Google did 'abuse' its dominance in online search advertising
According to investigators for India’s competition authority Google 'abused' its dominant position in online search advertising to give preferential treatment for its own services in search results.
Indian authorities have been investigating the search giant since 2012 into four complaints, focusing in particular on AdWords, its online advertisement service.
A 714 word preliminary report, seen by the Financial Times, said: "Google steers users to its own products and services, and produces biased results," it said. "This also adversely affects the competitive landscape."
Source: Financial Times
Netflix to drop thousands of movies in 'gamble'
The entertainment streaming service has decided not to renew its contract with supplier Epix in a move that will mean it will strip 'thousands' of films - including the Hunger Games and Transformers from its catalogue.
Netflix, which has 60m subscribers, said it wanted to focus on exclusive content instead though the move has been described as a "gamble". US rival Hulu will instead take on the contract.
Analysts said the move was indicative of Netflix positioning itself as premium service. The contract will run until the end of this month.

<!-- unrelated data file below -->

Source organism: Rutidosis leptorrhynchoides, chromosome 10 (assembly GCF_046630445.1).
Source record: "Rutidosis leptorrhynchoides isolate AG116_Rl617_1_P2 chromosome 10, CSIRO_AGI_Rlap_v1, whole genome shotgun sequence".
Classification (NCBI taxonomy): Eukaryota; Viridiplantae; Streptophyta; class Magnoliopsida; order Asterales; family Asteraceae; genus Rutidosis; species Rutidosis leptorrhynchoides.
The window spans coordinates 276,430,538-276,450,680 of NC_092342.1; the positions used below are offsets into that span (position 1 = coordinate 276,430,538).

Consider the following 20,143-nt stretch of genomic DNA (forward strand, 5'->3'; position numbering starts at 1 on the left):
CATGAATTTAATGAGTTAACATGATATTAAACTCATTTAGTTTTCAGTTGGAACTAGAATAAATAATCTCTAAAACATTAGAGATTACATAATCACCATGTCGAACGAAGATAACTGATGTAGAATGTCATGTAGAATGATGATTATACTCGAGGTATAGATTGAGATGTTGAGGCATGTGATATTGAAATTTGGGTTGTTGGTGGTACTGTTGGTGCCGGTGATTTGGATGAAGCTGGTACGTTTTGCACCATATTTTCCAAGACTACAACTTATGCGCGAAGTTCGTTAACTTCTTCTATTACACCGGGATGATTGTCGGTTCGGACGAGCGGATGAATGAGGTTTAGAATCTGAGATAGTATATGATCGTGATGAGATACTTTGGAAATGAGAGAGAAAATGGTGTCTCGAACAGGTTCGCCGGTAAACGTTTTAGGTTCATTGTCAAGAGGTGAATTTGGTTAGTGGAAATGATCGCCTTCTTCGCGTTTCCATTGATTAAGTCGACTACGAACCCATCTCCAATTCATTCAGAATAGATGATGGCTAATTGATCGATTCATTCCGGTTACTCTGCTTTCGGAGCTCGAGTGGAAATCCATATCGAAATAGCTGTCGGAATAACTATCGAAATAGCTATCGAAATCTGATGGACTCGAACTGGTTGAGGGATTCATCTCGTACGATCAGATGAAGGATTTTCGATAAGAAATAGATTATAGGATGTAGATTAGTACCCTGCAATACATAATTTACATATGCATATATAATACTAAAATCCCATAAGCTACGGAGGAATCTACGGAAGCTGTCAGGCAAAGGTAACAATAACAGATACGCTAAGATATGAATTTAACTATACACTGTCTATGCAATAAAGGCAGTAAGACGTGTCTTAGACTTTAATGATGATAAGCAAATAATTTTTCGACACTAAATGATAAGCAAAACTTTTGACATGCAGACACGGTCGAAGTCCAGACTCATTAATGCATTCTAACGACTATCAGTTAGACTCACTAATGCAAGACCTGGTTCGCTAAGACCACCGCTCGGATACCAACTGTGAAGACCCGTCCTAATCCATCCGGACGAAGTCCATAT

Contactless increases payment limit
From today, the purchase limit on contactless payment cards rises from £20 to £30. The move comes as their popularity has soared this year.
However, customers may have to wait weeks to be able to use the upper limit as software in hundreds of thousands of card terminals needs to be updated, the UK Cards Association has said.
Contactless spending rose from £287 million in January 2015, to £567 million by June.
In case you missed it...two longer reads
Amazon's poor treatment of its workers shouldn't come as much of a surprise, when it's our frenetic consumerism that drives it, says chief creative officer at DigitasLBi, Chris Clarke.
Brands and agencies have lost their influence on popular culture, says Nils Leonard. Focusing on creativity and ambition can reverse that trend.
Watch Sam Bompas explain Bompas & Parr's "alcoholic architecture", a vaporous cloud of booze in Borough Market.